Chapter 1. I already have a friend feed – it’s called an RSS newsreader
Today, I read in the New York Times how some guys who created Google Maps, the Google Maps API, Google’s developer program, Gmail and Google Groups, who got together “while working as entrepreneurs in residence at Benchmark Capital,” have created something called FriendFeed.com.
In a minute, I’ll recall a couple of reasons why you don’t want your pre-launch startup to be reported first in the New York Times, but before that, I must lament that a group of folks brilliant enough to create all those incredible Google products aren’t out finding cures for cancer and instead, are re-skinning an RSS newsreader and calling it sliced bread.
I feel like I’m missing something, but why would it take that brain trust to come up with something anyone using an RSS newsreader could do in less than five minutes? In fact, I did it last week in about 45 seconds. Realizing that it’s a productivity brickwall to visit all the “update” pages my social network keeps buzzing me with, I did the following:
1. I added a folder to my RSS newsreader (I use Netnewswire as it synchs with Newsgator.com which has a wonderful iPhone interface at m.newsgator.com).
2. In that folder I added the RSS feeds from the following: “Tweets” from those I follow on Twitter, Status updates from Facebook friends and new photo posts from my Flickr friends. The screen grab on the left shows how my friend feeds are displayed — that’s a photo of Robert Scoble and his son, Patrick, flowing along my river of flickr friends.
3. There’s no #3, I just did #1 and #2 and I now have the ability to keep track in one place (actually three, if you count Netnewswire, Newsgator.com and m.newsgator.com) of activities of friends in my social network. (I could add YouTube updates, etc., however I haven’t found a way to do LinkedIn updates without creating an email to RSS feed hack. Also, if I wanted to head in a different direction, I think I could hack something using lijit.com or tumblr.com that would work in much the same way and also integrate as a Facebook app, as well. But hey, I don’t want to show off.)
Now, if I — a user, not a developer — can aggregate all of those feeds into a newsreader in about 45 seconds, why would I want another newsreader to do that? Moral of this chapter: if you’re brilliant enough to create Google Maps, Gmail, et. al, move on to inventing a flying car or something.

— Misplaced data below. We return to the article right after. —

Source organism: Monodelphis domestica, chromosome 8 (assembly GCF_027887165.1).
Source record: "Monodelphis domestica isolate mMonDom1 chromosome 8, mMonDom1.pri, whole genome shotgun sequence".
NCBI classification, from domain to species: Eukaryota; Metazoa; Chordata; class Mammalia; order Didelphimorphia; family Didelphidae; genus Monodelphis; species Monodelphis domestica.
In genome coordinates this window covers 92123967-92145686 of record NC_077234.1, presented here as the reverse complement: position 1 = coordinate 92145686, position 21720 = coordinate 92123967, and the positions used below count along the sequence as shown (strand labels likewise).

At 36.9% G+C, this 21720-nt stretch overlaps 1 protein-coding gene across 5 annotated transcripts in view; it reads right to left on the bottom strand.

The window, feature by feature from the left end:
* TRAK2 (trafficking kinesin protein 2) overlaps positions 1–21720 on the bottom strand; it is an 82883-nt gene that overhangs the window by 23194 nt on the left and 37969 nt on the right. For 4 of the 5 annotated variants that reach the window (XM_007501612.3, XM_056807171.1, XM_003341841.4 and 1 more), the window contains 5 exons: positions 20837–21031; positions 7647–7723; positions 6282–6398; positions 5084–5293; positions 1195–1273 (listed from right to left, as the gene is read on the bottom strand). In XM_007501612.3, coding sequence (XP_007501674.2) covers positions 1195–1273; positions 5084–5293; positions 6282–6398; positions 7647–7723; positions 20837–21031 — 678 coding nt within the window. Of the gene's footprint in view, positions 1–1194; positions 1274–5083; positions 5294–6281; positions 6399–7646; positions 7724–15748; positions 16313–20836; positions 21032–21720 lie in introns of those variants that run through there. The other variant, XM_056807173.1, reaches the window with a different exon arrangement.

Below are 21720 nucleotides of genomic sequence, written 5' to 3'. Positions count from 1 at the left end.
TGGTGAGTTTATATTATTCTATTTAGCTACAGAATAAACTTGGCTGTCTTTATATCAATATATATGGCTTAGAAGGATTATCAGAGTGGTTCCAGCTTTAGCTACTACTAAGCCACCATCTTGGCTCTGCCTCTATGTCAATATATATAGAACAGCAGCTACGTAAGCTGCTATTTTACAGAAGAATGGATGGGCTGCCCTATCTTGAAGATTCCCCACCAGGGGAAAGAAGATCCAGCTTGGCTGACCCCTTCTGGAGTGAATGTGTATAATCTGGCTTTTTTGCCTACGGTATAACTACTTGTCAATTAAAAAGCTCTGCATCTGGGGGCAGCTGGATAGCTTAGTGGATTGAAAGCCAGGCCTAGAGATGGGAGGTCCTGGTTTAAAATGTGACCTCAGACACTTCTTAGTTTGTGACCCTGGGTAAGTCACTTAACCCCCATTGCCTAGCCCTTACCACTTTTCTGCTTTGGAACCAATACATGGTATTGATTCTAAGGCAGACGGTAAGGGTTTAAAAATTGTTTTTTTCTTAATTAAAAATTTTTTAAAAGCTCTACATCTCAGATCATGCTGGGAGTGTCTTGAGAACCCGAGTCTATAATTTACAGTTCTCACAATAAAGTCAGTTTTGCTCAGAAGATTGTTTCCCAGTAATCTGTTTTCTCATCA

Chapter 2. Shades of Odeo
Over the years, whenever I see an article in the New York Times about a pre-launch startup created by some really smart and successful peopole who did incredible things at a previous job — I cringe. The last place you want to be floating a pre-beta startup if you’re previously successful is in the New York Times.
I call it the Instant Company curse, named for a New York Times Magazine cover-story by that name by Po Bronson (thank you, NYTimes.com newly-free archives) that appeared on July 11, 1999. It was about how a VC (one already mentioned in this post) funded some can’t miss tech-gurus who, with Po Bronson tagging along, created epinions.com. (While something exists today by that name, it has little to do with the startup in the article — and a google search will probably turn up lawsuits still bouncing around some courts related to it.)
Then, there was the time the very-same reporter who wrote today’s article did a feature on some guys creating a business that was going to be the eBay of podcasting. Needless to say, the world didn’t actually need an eBay of podcasting — and then, well, iTunes started supporting the whole attachments to RSS feeds thing, and the rest is history. I think the founder of Odeo (oh, that was the name of it) learned his lesson and, next time, he waited until it was well up the adoption curve before talking to the New York Times about Twitter.
Anyway, today, I thought of those pre-launch articles about epinions.com and odeo.com when I read about “FriendFeeds.com.”
Moral of this chapter: A John Markoff article about your pre-launch startup is not money-in-the-bank. Come to think of it, money-in-the-bank is not money-in-the-bank if there are easier ways to solve the problem your startup is supposedly solving.